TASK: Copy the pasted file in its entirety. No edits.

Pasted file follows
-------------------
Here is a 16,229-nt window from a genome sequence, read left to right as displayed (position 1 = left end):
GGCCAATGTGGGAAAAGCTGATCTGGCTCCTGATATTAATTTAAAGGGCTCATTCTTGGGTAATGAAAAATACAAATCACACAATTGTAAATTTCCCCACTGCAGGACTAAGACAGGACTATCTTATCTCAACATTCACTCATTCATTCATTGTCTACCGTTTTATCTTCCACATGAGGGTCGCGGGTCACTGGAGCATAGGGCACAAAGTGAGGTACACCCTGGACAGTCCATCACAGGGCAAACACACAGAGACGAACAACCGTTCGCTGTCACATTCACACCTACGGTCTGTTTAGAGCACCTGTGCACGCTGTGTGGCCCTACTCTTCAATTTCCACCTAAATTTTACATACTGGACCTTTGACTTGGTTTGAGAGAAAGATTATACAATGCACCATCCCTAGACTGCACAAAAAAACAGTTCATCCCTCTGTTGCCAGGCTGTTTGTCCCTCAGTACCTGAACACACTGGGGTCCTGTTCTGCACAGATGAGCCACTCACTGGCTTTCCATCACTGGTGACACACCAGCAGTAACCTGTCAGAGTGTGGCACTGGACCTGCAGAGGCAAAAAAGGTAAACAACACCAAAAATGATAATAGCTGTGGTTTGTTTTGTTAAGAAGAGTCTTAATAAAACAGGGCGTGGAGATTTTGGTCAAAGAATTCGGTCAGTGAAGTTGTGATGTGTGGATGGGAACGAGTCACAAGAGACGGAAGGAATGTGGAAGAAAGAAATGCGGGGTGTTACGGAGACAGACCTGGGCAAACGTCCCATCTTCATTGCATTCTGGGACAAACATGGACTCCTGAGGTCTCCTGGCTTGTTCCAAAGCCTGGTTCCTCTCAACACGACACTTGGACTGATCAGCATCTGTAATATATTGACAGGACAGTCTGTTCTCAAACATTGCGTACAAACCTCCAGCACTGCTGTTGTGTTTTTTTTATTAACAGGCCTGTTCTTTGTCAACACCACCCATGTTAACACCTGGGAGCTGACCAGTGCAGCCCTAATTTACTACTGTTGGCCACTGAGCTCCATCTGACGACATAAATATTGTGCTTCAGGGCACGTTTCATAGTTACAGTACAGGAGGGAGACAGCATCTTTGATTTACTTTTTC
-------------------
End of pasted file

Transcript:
Here is a 16,229-nt window from a genome sequence, read left to right as displayed (position 1 = left end):
GGCCAATGTGGGAAAAGCTGATCTGGCTCCTGATATTAATTTAAAGGGCTCATTCTTGGGTAATGAAAAATACAAATCACACAATTGTAAATTTCCCCACTGCAGGACTAAGACAGGACTATCTTATCTCAACATTCACTCATTCATTCATTGTCTACCGTTTTATCTTCCACATGAGGGTCGCGGGTCACTGGAGCATAGGGCACAAAGTGAGGTACACCCTGGACAGTCCATCACAGGGCAAACACACAGAGACGAACAACCGTTCGCTGTCACATTCACACCTACGGTCTGTTTAGAGCACCTGTGCACGCTGTGTGGCCCTACTCTTCAATTTCCACCTAAATTTTACATACTGGACCTTTGACTTGGTTTGAGAGAAAGATTATACAATGCACCATCCCTAGACTGCACAAAAAAACAGTTCATCCCTCTGTTGCCAGGCTGTTTGTCCCTCAGTACCTGAACACACTGGGGTCCTGTTCTGCACAGATGAGCCACTCACTGGCTTTCCATCACTGGTGACACACCAGCAGTAACCTGTCAGAGTGTGGCACTGGACCTGCAGAGGCAAAAAAGGTAAACAACACCAAAAATGATAATAGCTGTGGTTTGTTTTGTTAAGAAGAGTCTTAATAAAACAGGGCGTGGAGATTTTGGTCAAAGAATTCGGTCAGTGAAGTTGTGATGTGTGGATGGGAACGAGTCACAAGAGACGGAAGGAATGTGGAAGAAAGAAATGCGGGGTGTTACGGAGACAGACCTGGGCAAACGTCCCATCTTCATTGCATTCTGGGACAAACATGGACTCCTGAGGTCTCCTGGCTTGTTCCAAAGCCTGGTTCCTCTCAACACGACACTTGGACTGATCAGCATCTGTAATATATTGACAGGACAGTCTGTTCTCAAACATTGCGTACAAACCTCCAGCACTGCTGTTGTGTTTTTTTTATTAACAGGCCTGTTCTTTGTCAACACCACCCATGTTAACACCTGGGAGCTGACCAGTGCAGCCCTAATTTACTACTGTTGGCCACTGAGCTCCATCTGACGACATAAATATTGTGCTTCAGGGCACGTTTCATAGTTACAGTACAGGAGGGAGACAGCATCTTTGATTTACTTTTTC